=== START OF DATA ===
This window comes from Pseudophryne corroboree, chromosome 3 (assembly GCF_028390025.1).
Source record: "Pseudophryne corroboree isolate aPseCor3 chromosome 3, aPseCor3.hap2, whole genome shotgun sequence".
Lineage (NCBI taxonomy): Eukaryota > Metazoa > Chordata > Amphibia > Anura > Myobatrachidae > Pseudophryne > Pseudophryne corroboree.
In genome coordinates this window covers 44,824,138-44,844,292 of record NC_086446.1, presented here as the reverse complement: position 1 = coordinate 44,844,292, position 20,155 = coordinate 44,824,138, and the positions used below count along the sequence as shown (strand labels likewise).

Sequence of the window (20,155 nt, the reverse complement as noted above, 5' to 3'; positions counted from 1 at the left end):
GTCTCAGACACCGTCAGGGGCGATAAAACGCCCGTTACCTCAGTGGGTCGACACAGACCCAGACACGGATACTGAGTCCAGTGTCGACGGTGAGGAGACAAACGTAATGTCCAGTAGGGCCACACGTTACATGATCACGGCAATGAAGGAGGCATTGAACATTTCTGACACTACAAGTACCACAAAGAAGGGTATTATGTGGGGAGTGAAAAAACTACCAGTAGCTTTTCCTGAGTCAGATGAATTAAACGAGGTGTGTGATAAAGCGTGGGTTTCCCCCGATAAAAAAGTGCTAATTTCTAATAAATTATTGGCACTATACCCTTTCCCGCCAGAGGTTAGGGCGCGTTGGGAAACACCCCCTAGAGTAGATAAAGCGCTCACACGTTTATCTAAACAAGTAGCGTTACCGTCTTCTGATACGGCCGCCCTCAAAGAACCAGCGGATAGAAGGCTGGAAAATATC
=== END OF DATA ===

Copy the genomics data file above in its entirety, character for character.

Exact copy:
This window comes from Pseudophryne corroboree, chromosome 3 (assembly GCF_028390025.1).
Source record: "Pseudophryne corroboree isolate aPseCor3 chromosome 3, aPseCor3.hap2, whole genome shotgun sequence".
Lineage (NCBI taxonomy): Eukaryota > Metazoa > Chordata > Amphibia > Anura > Myobatrachidae > Pseudophryne > Pseudophryne corroboree.
In genome coordinates this window covers 44,824,138-44,844,292 of record NC_086446.1, presented here as the reverse complement: position 1 = coordinate 44,844,292, position 20,155 = coordinate 44,824,138, and the positions used below count along the sequence as shown (strand labels likewise).

Sequence of the window (20,155 nt, the reverse complement as noted above, 5' to 3'; positions counted from 1 at the left end):
GTCTCAGACACCGTCAGGGGCGATAAAACGCCCGTTACCTCAGTGGGTCGACACAGACCCAGACACGGATACTGAGTCCAGTGTCGACGGTGAGGAGACAAACGTAATGTCCAGTAGGGCCACACGTTACATGATCACGGCAATGAAGGAGGCATTGAACATTTCTGACACTACAAGTACCACAAAGAAGGGTATTATGTGGGGAGTGAAAAAACTACCAGTAGCTTTTCCTGAGTCAGATGAATTAAACGAGGTGTGTGATAAAGCGTGGGTTTCCCCCGATAAAAAAGTGCTAATTTCTAATAAATTATTGGCACTATACCCTTTCCCGCCAGAGGTTAGGGCGCGTTGGGAAACACCCCCTAGAGTAGATAAAGCGCTCACACGTTTATCTAAACAAGTAGCGTTACCGTCTTCTGATACGGCCGCCCTCAAAGAACCAGCGGATAGAAGGCTGGAAAATATC